Parents who move abroad see the world in a different way to other expats

by Ray Clancy on October 21, 2015

Whether it is helping their children take up sport or giving them a better education, expat parents are more likely to stay abroad a long time, research suggests.

They value the continuity this provides their family and the desire to have a high quality, stable family life is one of the main factors for staying, according to the latest international expat explorer survey from HSBC.

family overseasOf those expats who move with their children, some 57% globally say they have stayed in their new country for longer than five years, compared with 50% of expats living without children.

After making friends, the second most important factor helping expat parents feel at home is having their loved ones settled. Among expats with children, 39% said they could only feel at home once their family were enjoying life abroad.

While settling in can take time, New Zealand and Australia are places expat parents find it particularly difficult to leave. In Australia for example, 71% of parents say they have lived in the country for more than five years, compared with the global average of 57%.

Parents value the opportunities for their children in these countries and encourage them to make the most of an active lifestyle. Expat children in Australia and New Zealand are more likely to have increased the amount of sport they play than those living in any other nation at 71% in New Zealand and 58% in Australia, compared with the global average of 28%.

Japan is another country where parents are likely to stay for a long time. Expats in the country are almost twice as likely to stay for more than five years with 74% of expat parents surveyed in Japan saying this, compared with 40% among the remaining expats in the country.

Overall expats rank Sweden as the best destination for family life, closely followed by New Zealand and Singapore. Expats highlight three factors in particular that make Sweden stand out for families: the education system, government policies on families, and the living environment.

For new parents, the Swedish Government allows 480 days of leave to look after children, which can be split between both parents, and the quality of childcare is also better than in their home country, according to 79% of expat parents.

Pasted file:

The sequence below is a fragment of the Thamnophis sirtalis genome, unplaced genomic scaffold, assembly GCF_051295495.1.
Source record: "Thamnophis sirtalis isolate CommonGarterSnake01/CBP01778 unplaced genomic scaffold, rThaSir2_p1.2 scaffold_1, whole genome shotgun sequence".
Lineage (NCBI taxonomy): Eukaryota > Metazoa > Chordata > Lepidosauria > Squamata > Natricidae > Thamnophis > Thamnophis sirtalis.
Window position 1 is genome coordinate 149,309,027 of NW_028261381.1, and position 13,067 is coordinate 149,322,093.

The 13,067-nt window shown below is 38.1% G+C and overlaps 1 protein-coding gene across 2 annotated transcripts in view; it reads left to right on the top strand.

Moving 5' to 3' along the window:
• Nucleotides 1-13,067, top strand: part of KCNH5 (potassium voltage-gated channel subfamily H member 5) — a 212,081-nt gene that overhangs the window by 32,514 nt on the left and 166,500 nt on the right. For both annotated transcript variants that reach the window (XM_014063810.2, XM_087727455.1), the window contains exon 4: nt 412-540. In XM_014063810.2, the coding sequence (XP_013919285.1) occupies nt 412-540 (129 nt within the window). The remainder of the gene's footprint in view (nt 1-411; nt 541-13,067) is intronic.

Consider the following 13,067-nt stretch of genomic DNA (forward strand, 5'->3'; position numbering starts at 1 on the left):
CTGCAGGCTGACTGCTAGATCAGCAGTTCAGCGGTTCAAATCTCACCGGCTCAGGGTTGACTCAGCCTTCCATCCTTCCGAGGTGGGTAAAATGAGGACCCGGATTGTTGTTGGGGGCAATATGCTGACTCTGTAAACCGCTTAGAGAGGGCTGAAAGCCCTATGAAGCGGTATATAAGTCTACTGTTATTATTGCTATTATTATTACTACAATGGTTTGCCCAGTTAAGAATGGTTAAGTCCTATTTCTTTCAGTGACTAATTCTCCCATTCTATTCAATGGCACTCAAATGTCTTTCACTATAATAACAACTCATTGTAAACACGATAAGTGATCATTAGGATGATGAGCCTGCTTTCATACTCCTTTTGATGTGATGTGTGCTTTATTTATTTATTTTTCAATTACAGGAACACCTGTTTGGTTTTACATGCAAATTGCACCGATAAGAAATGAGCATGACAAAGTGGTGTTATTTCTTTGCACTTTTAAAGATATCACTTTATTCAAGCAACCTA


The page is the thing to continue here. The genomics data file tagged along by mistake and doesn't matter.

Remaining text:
The supportive environment for family life is evident when children go to school in Sweden and 67% of expat parents find it simple to arrange their children’s education, while the country’s free schools model means 77% of parents find the cost of education cheaper than at home.

Learning the local language is not a barrier for children, with 58% of expat parents saying their offspring are doing so compared with the global average of 51%

Sweden is regarded as safe and secure by 72% of expats. Its scenery and temperate climate encourage exercise and 53% of parents say their children are leading a healthier and more active lifestyle in the country compared to the global average of 34%. In total, 79% of expat parents in Sweden say the quality of life for their children is better overall than at home, far higher than the 58% for all expat parents globally.

Sweden is an excellent place for expats looking to start a family, with 39% saying that they have found a long term partner since moving to the country and, for those moving with an existing partner, 60% say the move to Sweden has brought them closer together in their relationship.

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